Healthy Possibilities with Social Media Analytics

Consulting family and friends is commonplace in the health-decision-making process. With the emergence of social media, this circle of advisors has widened and grown. We understand how social media has changed the way businesses communicate and function today. The same is happening in the healthcare industry, with social media acting as a catalyst in changing how we access, seek and utilize healthcare. Today, consumers have the option to seek medical advice on social media. This has opened new channels of communication for healthcare stakeholders.

A report by Deloitte (Survey of U.S. Health Care Consumers - 2012) 80% of Internet users in the U.S. look for health-related information online. Further this information is mostly sought over social media forums. Yet, the healthcare industry is slow in adopting newer technologies. The slow rate of adoption is mainly due to lack of clarity on regulations, content control issues, privacy concerns and associated risks. Other challenges are as follows:

  • Absence of a definitive regulatory framework makes it difficult to evaluate risks of financial penalty and litigation
  • Physicians might not be comfortable while interacting with their patients using social channels due to lack of regulations
  • Reputation risk makes healthcare organizations wary of negative patient experience on social channels and need for expensive content control
  • Uncertainty in financial viability as the ROI cannot be measured in the digital/social space

Blending Analytics with Social Media

Irrespective of all inhibitions, social media is picking up pace. In fact, statistics reveal startling penetration of social media forums in healthcare. Patients and care givers widely seek social media as a source of knowledge with online healthcare communities such as CureTogether, MedHelp, PatientsLikeMe and 23andMe being the top medical advice-seeking portals. PatientsLikeMe has 150k registered users and MedHelp has over 12 million users. Social digital channels are also used by the likes of Kaiser Permanente (KP) and MD Anderson to interact and engage with their members.

Social networking platforms such as Twitter, too, have had a great impact. The number of followers of KP’s Twitter handle (@kpthrive) went from a few hundreds to 75,000 within 48 hours. This 92% increase in followers, who were not affiliated with KP, resulted in positive marketing for KP.

The volume of content that is generated over such platforms is massive. Raw content has incredible value in terms of inferable data. However, to get any insight from this content, data needs to be segmented, analyzed and curated meaningfully.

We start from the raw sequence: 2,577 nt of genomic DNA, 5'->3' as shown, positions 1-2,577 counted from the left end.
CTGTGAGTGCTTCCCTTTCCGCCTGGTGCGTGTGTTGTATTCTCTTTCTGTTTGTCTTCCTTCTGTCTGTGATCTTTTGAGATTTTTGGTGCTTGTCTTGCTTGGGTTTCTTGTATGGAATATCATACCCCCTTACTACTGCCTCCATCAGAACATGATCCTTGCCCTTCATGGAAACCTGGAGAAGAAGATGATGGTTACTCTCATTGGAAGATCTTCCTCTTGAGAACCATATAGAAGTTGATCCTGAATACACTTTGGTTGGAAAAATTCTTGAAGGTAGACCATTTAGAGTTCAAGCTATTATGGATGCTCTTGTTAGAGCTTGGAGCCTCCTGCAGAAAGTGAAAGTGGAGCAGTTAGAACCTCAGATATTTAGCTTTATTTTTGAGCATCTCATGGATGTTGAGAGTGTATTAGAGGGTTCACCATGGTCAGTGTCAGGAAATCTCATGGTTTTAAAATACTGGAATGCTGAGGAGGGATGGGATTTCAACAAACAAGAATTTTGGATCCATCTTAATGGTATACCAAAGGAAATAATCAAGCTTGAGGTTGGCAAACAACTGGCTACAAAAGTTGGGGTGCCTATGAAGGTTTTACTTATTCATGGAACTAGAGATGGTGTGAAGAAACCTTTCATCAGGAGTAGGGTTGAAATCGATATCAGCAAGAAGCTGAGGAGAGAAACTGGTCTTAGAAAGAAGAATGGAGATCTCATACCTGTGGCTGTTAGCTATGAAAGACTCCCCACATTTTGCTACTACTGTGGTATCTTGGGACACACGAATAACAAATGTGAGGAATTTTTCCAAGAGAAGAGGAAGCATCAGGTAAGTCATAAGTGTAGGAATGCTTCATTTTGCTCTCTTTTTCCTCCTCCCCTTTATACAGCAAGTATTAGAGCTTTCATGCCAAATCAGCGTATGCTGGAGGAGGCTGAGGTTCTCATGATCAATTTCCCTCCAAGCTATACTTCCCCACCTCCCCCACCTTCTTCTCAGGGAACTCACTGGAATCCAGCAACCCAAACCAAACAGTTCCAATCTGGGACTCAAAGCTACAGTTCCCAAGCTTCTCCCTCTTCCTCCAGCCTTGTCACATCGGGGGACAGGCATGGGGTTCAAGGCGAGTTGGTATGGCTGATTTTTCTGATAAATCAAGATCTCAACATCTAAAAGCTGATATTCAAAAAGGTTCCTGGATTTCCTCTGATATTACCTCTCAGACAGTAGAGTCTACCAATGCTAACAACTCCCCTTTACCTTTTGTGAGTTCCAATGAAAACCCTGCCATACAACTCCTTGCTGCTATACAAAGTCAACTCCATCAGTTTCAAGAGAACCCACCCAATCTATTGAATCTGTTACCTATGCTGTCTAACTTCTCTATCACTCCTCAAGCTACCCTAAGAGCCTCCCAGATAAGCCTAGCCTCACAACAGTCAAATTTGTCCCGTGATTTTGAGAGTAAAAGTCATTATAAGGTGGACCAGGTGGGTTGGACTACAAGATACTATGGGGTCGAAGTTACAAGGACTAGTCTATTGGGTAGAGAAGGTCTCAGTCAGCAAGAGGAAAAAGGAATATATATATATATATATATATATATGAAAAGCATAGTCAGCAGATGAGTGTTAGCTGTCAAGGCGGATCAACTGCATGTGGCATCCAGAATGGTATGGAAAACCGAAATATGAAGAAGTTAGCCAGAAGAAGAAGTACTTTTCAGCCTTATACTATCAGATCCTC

Data gathered from social media platforms can be mined and analyzed to address hurdles. Social media stakeholders can now engage meaningfully with their members, but can also leverage the data generated to improve operational efficiency and expand member base.

That’s not all. Social media analytics can also influence the drug lifecycle. Qualitative and quantitative analysis of conversations reveals rich insights to shape research, raise awareness, monitor competition, marketing campaigns, and engage with consumer groups.

Business value in Social Media Analytics

Business value created for healthcare using social media analytics can be termed as either alternate value or additional value. Alternate value is created when social media helps reduce cost of an existing process in terms of effort, time or capital. Additional value is created when an entirely new outcome is achieved. Traditionally, analytics help healthcare stakeholders determine brand competitive value, consumer emotions, key information gaps, requirements, trends and indicators.

Technically, a database that can hold raw information has a system that segments this data and a process to churn out meaningful insights. A typical social media analytics database would hold data from various sources — Twitter, Facebook, Google+, blogs and online forums. After gathering the data from these social media channels, it would segment the data based on attributes such as topic, disease, drugs, location, profession, hospital, pharmacy, relevance, time and influence.

Segmented data can be used for:

  • Social listening: Data mining comments, tweets, blogs and surveys for rich insights; helps improve quality of services
  • Tweet live procedures: Attracts new patients and medical recruits
  • Reach mainstream media: Leverage social media channels for maximum coverage across mainstream media and industry publications
  • Provide accurate information to patients: Establish the organization as a trusted partner that provides accurate and reliable information to users

Social media will continue to disrupt healthcare in ways we are only starting to understand. To realize its full potential, stakeholders need to contribute and participate so that this rich source of data can be analyzed and used for member empowerment and improved operational efficiency. It offers a complex yet rich source of insights to improve care. Over time, social media will be considered part of routine healthcare processes and consumers’ daily lives, which will have a strong influence on healthcare choices. To maximize patient engagement, healthcare players are developing and optimizing their social media profile in addition to harnessing existing social media analytics data. This data-driven approach will benefit players in multiple ways, including new member enrollment, enhanced satisfaction, improved brand recognition and greater returns.

Co-Authored by: Prachi Jain, Business Analyst.